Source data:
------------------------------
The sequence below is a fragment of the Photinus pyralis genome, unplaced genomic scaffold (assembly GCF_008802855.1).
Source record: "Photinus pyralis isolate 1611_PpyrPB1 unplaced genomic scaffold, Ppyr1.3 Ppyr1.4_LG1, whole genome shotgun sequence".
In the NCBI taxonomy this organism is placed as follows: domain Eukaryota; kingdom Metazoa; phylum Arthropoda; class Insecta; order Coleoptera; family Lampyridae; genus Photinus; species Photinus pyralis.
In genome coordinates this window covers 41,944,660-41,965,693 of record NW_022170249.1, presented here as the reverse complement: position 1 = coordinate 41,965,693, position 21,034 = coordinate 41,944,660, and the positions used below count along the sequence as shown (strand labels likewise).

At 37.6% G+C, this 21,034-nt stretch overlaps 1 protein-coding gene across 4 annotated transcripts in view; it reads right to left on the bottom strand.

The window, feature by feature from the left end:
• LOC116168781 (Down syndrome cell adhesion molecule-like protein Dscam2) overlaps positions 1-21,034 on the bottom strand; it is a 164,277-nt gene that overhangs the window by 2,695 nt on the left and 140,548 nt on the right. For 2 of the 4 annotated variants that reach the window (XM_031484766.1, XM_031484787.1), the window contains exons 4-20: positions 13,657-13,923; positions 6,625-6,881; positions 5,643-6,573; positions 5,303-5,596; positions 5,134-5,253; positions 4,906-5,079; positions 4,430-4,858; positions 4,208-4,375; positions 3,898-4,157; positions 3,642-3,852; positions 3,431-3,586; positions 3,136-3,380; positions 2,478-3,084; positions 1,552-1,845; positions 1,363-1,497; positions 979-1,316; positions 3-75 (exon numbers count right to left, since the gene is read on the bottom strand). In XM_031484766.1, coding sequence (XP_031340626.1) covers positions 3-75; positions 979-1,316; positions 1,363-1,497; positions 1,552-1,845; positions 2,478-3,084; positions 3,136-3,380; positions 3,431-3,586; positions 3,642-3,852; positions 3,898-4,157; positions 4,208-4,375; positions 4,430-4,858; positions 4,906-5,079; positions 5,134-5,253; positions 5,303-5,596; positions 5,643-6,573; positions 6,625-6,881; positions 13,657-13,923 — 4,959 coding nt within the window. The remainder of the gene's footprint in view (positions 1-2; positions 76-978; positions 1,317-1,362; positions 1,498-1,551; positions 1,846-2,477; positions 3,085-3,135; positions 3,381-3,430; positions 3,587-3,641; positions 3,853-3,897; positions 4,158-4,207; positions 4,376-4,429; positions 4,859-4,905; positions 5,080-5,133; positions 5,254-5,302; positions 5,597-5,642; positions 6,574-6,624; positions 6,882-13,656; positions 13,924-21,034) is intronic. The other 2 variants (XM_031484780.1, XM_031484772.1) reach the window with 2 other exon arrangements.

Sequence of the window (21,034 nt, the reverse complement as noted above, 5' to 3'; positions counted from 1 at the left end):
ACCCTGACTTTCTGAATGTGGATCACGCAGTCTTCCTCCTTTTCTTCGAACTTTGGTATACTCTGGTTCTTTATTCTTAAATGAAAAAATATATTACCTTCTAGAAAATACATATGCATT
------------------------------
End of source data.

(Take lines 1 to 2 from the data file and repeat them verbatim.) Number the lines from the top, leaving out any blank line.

The sequence below is a fragment of the Photinus pyralis genome, unplaced genomic scaffold (assembly GCF_008802855.1).
Source record: "Photinus pyralis isolate 1611_PpyrPB1 unplaced genomic scaffold, Ppyr1.3 Ppyr1.4_LG1, whole genome shotgun sequence".